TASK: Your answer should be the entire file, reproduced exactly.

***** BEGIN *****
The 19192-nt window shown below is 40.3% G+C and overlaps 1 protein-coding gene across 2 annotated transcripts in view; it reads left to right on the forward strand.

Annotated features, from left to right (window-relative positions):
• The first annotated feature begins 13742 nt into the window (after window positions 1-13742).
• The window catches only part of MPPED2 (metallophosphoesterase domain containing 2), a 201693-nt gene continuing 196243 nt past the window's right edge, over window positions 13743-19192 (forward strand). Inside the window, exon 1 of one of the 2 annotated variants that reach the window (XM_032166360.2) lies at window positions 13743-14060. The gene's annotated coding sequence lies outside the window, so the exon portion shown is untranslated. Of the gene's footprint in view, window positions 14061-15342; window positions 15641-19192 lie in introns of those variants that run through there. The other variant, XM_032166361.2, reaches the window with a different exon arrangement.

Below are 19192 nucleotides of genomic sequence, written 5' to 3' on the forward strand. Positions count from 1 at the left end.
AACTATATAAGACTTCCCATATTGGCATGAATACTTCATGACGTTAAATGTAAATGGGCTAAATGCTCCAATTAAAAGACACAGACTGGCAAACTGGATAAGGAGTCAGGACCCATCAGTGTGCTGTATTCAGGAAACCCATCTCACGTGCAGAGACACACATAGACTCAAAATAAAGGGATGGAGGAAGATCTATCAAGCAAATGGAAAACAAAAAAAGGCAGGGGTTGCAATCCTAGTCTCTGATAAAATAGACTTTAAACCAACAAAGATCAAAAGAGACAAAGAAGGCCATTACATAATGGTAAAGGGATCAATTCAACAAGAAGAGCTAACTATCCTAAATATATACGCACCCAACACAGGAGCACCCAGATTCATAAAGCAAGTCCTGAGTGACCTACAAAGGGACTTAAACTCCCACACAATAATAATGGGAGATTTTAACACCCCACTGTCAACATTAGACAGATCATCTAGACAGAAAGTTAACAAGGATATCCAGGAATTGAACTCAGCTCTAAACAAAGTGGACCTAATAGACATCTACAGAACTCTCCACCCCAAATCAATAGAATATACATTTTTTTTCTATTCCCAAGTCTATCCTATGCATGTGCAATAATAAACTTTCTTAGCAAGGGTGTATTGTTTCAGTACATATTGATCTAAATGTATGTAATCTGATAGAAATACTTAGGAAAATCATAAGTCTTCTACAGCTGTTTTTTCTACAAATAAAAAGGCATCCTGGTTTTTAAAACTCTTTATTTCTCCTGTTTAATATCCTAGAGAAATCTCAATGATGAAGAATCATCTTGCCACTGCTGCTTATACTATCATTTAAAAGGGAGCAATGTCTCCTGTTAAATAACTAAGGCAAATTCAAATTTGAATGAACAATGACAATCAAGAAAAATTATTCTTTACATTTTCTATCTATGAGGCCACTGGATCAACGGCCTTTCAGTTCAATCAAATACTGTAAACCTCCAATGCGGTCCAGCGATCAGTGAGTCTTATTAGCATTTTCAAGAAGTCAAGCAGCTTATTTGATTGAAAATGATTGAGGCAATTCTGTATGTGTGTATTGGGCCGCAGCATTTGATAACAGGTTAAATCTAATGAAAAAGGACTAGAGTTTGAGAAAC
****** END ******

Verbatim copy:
The 19192-nt window shown below is 40.3% G+C and overlaps 1 protein-coding gene across 2 annotated transcripts in view; it reads left to right on the forward strand.

Annotated features, from left to right (window-relative positions):
• The first annotated feature begins 13742 nt into the window (after window positions 1-13742).
• The window catches only part of MPPED2 (metallophosphoesterase domain containing 2), a 201693-nt gene continuing 196243 nt past the window's right edge, over window positions 13743-19192 (forward strand). Inside the window, exon 1 of one of the 2 annotated variants that reach the window (XM_032166360.2) lies at window positions 13743-14060. The gene's annotated coding sequence lies outside the window, so the exon portion shown is untranslated. Of the gene's footprint in view, window positions 14061-15342; window positions 15641-19192 lie in introns of those variants that run through there. The other variant, XM_032166361.2, reaches the window with a different exon arrangement.

Below are 19192 nucleotides of genomic sequence, written 5' to 3' on the forward strand. Positions count from 1 at the left end.
AACTATATAAGACTTCCCATATTGGCATGAATACTTCATGACGTTAAATGTAAATGGGCTAAATGCTCCAATTAAAAGACACAGACTGGCAAACTGGATAAGGAGTCAGGACCCATCAGTGTGCTGTATTCAGGAAACCCATCTCACGTGCAGAGACACACATAGACTCAAAATAAAGGGATGGAGGAAGATCTATCAAGCAAATGGAAAACAAAAAAAGGCAGGGGTTGCAATCCTAGTCTCTGATAAAATAGACTTTAAACCAACAAAGATCAAAAGAGACAAAGAAGGCCATTACATAATGGTAAAGGGATCAATTCAACAAGAAGAGCTAACTATCCTAAATATATACGCACCCAACACAGGAGCACCCAGATTCATAAAGCAAGTCCTGAGTGACCTACAAAGGGACTTAAACTCCCACACAATAATAATGGGAGATTTTAACACCCCACTGTCAACATTAGACAGATCATCTAGACAGAAAGTTAACAAGGATATCCAGGAATTGAACTCAGCTCTAAACAAAGTGGACCTAATAGACATCTACAGAACTCTCCACCCCAAATCAATAGAATATACATTTTTTTTCTATTCCCAAGTCTATCCTATGCATGTGCAATAATAAACTTTCTTAGCAAGGGTGTATTGTTTCAGTACATATTGATCTAAATGTATGTAATCTGATAGAAATACTTAGGAAAATCATAAGTCTTCTACAGCTGTTTTTTCTACAAATAAAAAGGCATCCTGGTTTTTAAAACTCTTTATTTCTCCTGTTTAATATCCTAGAGAAATCTCAATGATGAAGAATCATCTTGCCACTGCTGCTTATACTATCATTTAAAAGGGAGCAATGTCTCCTGTTAAATAACTAAGGCAAATTCAAATTTGAATGAACAATGACAATCAAGAAAAATTATTCTTTACATTTTCTATCTATGAGGCCACTGGATCAACGGCCTTTCAGTTCAATCAAATACTGTAAACCTCCAATGCGGTCCAGCGATCAGTGAGTCTTATTAGCATTTTCAAGAAGTCAAGCAGCTTATTTGATTGAAAATGATTGAGGCAATTCTGTATGTGTGTATTGGGCCGCAGCATTTGATAACAGGTTAAATCTAATGAAAAAGGACTAGAGTTTGAGAAAC